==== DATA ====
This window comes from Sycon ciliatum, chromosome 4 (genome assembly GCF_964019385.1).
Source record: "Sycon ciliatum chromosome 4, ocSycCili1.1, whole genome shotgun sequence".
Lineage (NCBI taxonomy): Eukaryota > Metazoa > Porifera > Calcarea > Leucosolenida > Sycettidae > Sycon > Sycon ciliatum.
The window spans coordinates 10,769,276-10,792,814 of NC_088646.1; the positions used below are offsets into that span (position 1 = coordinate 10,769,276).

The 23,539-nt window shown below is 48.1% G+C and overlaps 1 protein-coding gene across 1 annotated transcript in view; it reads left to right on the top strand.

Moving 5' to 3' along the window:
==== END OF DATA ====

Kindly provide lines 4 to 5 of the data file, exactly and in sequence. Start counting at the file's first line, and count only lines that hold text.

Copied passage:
The window spans coordinates 10,769,276-10,792,814 of NC_088646.1; the positions used below are offsets into that span (position 1 = coordinate 10,769,276).

The 23,539-nt window shown below is 48.1% G+C and overlaps 1 protein-coding gene across 1 annotated transcript in view; it reads left to right on the top strand.